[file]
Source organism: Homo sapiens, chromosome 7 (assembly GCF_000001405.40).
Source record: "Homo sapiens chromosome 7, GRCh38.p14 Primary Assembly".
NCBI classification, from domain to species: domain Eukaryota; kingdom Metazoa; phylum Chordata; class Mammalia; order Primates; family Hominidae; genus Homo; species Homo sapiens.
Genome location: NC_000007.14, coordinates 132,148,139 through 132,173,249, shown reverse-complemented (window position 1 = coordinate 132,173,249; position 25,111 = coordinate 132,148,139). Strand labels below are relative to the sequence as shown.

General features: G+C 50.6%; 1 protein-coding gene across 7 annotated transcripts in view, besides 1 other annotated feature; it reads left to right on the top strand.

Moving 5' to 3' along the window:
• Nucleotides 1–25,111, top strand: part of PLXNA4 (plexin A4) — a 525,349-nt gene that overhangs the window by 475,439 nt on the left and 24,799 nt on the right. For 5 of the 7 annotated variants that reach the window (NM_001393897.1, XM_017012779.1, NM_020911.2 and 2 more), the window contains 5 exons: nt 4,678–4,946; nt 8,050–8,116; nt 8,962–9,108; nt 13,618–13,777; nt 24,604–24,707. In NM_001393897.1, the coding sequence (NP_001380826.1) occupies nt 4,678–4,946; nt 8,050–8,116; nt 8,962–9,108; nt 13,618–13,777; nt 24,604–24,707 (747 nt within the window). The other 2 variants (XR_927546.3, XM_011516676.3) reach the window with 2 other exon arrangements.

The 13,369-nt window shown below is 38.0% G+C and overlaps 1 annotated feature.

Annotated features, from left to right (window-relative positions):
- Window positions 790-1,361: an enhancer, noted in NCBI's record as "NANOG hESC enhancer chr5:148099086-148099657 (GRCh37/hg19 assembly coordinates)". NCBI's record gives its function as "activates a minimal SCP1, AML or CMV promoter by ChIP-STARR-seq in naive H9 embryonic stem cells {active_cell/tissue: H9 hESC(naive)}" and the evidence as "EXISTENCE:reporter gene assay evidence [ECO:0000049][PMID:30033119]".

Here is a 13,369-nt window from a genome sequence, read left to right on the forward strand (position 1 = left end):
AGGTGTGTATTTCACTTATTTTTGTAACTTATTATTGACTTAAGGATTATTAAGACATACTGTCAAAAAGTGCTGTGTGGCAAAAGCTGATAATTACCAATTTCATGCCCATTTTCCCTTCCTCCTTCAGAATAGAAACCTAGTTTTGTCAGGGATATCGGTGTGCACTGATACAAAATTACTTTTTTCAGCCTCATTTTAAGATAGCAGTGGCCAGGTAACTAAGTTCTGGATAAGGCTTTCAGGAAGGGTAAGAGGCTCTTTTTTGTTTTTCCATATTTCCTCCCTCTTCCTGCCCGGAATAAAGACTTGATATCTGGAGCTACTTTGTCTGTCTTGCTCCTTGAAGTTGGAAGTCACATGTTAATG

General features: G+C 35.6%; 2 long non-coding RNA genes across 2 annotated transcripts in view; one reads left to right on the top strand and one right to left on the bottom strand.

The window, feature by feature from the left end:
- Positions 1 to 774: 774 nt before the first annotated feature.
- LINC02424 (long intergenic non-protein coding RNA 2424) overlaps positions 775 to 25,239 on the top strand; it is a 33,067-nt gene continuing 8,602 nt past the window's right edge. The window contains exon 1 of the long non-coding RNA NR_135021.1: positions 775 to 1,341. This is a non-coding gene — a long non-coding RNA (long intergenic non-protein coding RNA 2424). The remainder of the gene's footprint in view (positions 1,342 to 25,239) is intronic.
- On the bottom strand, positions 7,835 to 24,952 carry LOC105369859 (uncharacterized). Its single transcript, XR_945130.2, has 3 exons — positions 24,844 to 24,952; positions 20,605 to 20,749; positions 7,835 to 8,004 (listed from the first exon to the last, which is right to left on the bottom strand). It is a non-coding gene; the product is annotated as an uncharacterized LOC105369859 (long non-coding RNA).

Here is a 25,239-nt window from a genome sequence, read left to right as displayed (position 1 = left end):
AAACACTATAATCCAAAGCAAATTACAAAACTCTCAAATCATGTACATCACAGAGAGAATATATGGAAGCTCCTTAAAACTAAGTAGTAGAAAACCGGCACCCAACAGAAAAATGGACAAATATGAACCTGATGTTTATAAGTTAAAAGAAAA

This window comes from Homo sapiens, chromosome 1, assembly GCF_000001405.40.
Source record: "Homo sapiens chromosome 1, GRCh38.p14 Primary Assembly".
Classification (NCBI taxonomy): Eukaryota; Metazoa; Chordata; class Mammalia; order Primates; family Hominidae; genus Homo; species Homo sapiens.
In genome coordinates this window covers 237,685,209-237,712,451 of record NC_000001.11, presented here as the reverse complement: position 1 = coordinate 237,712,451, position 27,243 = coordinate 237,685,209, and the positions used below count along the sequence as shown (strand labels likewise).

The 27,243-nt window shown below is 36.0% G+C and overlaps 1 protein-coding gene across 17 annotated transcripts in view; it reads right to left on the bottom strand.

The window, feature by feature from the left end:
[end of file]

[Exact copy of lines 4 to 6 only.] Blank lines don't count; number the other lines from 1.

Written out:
Genome location: NC_000007.14, coordinates 132,148,139 through 132,173,249, shown reverse-complemented (window position 1 = coordinate 132,173,249; position 25,111 = coordinate 132,148,139). Strand labels below are relative to the sequence as shown.

General features: G+C 50.6%; 1 protein-coding gene across 7 annotated transcripts in view, besides 1 other annotated feature; it reads left to right on the top strand.

Moving 5' to 3' along the window: